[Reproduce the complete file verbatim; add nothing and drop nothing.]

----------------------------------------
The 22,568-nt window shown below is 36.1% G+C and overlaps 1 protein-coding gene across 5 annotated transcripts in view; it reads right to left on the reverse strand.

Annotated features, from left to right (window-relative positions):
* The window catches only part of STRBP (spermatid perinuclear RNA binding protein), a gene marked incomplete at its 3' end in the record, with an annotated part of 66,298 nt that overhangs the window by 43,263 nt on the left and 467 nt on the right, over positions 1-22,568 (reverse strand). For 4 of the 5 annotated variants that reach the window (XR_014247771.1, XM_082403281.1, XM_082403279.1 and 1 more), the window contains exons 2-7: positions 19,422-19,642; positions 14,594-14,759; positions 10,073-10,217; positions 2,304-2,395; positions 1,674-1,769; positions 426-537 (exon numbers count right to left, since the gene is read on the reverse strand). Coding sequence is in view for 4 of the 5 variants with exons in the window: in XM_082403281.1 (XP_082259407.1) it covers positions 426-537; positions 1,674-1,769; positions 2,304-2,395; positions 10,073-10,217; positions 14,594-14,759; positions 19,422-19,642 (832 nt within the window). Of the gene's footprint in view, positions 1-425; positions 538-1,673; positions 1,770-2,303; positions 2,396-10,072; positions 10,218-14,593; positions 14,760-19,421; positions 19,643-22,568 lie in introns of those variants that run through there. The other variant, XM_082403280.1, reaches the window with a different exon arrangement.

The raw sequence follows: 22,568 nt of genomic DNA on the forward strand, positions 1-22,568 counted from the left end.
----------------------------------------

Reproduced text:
The 22,568-nt window shown below is 36.1% G+C and overlaps 1 protein-coding gene across 5 annotated transcripts in view; it reads right to left on the reverse strand.

Annotated features, from left to right (window-relative positions):
* The window catches only part of STRBP (spermatid perinuclear RNA binding protein), a gene marked incomplete at its 3' end in the record, with an annotated part of 66,298 nt that overhangs the window by 43,263 nt on the left and 467 nt on the right, over positions 1-22,568 (reverse strand). For 4 of the 5 annotated variants that reach the window (XR_014247771.1, XM_082403281.1, XM_082403279.1 and 1 more), the window contains exons 2-7: positions 19,422-19,642; positions 14,594-14,759; positions 10,073-10,217; positions 2,304-2,395; positions 1,674-1,769; positions 426-537 (exon numbers count right to left, since the gene is read on the reverse strand). Coding sequence is in view for 4 of the 5 variants with exons in the window: in XM_082403281.1 (XP_082259407.1) it covers positions 426-537; positions 1,674-1,769; positions 2,304-2,395; positions 10,073-10,217; positions 14,594-14,759; positions 19,422-19,642 (832 nt within the window). Of the gene's footprint in view, positions 1-425; positions 538-1,673; positions 1,770-2,303; positions 2,396-10,072; positions 10,218-14,593; positions 14,760-19,421; positions 19,643-22,568 lie in introns of those variants that run through there. The other variant, XM_082403280.1, reaches the window with a different exon arrangement.

The raw sequence follows: 22,568 nt of genomic DNA on the forward strand, positions 1-22,568 counted from the left end.